Social media connectedness might not decide any 2012 elections, but it probably will play a bigger role than ever in the coming campaigns. GOP candidates, in particular, believe they will benefit hugely next year with links to online networks such as Facebook, Twitter, and YouTube.
The Republican charge into Web communication has been so energetic that Democrats no longer assume can they have an edge in using it to reach voters.
“During last year’s midterm elections, Republicans caught up with Democrats in using technology and social networks,” The New York Times
reports, “and now many Republicans elected to the House and Senate are using these tools more than Democrats, according to several political and technology experts.”
The GOP dot-com strategy is also making its mark on the presidential contest, the National Journal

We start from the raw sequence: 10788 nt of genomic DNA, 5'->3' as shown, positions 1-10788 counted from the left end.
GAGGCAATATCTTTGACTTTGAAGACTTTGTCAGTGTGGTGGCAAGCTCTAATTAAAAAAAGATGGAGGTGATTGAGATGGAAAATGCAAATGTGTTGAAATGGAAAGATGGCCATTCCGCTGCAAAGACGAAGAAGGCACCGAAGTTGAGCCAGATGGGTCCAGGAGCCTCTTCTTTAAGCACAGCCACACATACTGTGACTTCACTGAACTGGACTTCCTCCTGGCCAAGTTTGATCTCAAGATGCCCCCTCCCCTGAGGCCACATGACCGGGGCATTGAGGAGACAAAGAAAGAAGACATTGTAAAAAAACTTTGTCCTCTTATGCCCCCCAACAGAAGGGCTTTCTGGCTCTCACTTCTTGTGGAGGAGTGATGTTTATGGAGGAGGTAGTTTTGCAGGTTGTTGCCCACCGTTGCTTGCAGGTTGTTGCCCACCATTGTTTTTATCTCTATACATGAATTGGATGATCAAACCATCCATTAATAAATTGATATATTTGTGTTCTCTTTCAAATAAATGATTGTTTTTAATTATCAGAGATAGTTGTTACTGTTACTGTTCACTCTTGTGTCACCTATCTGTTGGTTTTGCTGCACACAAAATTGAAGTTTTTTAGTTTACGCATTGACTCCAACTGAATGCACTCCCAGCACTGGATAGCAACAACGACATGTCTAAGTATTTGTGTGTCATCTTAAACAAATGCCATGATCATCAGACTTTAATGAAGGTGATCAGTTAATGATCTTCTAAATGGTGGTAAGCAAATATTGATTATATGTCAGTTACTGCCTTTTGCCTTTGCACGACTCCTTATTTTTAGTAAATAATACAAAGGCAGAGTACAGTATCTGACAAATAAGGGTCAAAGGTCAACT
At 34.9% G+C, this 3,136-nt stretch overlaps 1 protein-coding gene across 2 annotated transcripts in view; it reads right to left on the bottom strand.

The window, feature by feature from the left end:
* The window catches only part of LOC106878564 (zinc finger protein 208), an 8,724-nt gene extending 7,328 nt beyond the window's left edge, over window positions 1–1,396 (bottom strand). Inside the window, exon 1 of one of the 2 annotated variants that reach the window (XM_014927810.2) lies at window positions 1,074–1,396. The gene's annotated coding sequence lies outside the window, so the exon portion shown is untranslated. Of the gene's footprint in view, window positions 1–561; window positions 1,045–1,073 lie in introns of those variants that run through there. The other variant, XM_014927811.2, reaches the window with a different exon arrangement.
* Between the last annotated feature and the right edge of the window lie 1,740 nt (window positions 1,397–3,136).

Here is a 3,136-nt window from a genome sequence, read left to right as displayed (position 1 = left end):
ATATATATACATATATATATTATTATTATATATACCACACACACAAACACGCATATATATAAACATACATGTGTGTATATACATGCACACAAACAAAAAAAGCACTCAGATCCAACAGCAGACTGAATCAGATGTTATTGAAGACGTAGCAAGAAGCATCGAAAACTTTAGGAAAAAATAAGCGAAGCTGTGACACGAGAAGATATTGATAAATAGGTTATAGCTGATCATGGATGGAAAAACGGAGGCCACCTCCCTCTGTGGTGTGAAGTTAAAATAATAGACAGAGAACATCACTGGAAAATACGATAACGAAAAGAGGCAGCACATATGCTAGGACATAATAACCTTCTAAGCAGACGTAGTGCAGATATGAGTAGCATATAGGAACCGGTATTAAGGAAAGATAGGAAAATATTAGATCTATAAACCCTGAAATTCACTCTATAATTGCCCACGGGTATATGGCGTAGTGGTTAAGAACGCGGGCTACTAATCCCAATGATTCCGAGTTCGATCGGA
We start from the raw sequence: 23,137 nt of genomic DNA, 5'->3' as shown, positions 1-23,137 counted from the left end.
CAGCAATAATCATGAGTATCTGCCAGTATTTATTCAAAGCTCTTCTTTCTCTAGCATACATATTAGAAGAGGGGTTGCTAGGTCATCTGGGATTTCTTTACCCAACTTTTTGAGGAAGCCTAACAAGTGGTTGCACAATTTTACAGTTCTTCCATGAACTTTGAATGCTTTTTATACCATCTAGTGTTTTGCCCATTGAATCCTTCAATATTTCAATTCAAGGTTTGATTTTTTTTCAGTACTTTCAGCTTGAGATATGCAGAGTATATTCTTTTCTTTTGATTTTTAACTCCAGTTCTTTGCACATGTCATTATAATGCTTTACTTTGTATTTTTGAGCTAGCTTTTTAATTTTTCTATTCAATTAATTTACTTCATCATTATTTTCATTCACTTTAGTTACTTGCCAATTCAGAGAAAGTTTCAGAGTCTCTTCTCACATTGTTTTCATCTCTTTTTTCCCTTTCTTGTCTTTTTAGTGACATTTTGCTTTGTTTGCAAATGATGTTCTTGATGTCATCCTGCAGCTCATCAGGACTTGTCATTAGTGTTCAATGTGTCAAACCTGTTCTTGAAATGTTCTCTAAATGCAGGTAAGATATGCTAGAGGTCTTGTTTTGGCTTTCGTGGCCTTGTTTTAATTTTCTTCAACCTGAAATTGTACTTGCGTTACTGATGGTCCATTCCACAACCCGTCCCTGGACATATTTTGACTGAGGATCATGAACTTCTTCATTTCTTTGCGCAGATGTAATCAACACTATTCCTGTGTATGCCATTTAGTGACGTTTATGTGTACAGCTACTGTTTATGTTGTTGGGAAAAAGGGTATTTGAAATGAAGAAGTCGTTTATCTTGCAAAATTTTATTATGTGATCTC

Former Massachusetts Gov. Mitt Romney formally announced his 2012 candidacy with a single Twitter post and a short Web video. Former Minnesota Gov. Tim Pawlenty chose Facebook for the video launching his exploratory bid. Herman Cain, the pizza-delivery magnate, issued a statement of his intent on his website.
“I remember when people mocked a certain former governor for using Facebook to post policy statements,” Rebecca Mansour, a spokeswoman for former Alaska Gov. Sarah Palin, Tweeted recently. “Now everyone is doing it. #rogueleader.”
As politicians embrace social media, some Web-community pioneers are returning the favor. The Wall Street Journal
reports that Facebook executives want a bigger presence in Washington, D.C., and are hiring more lobbyists to reach policy makers on issues of concern to the company.
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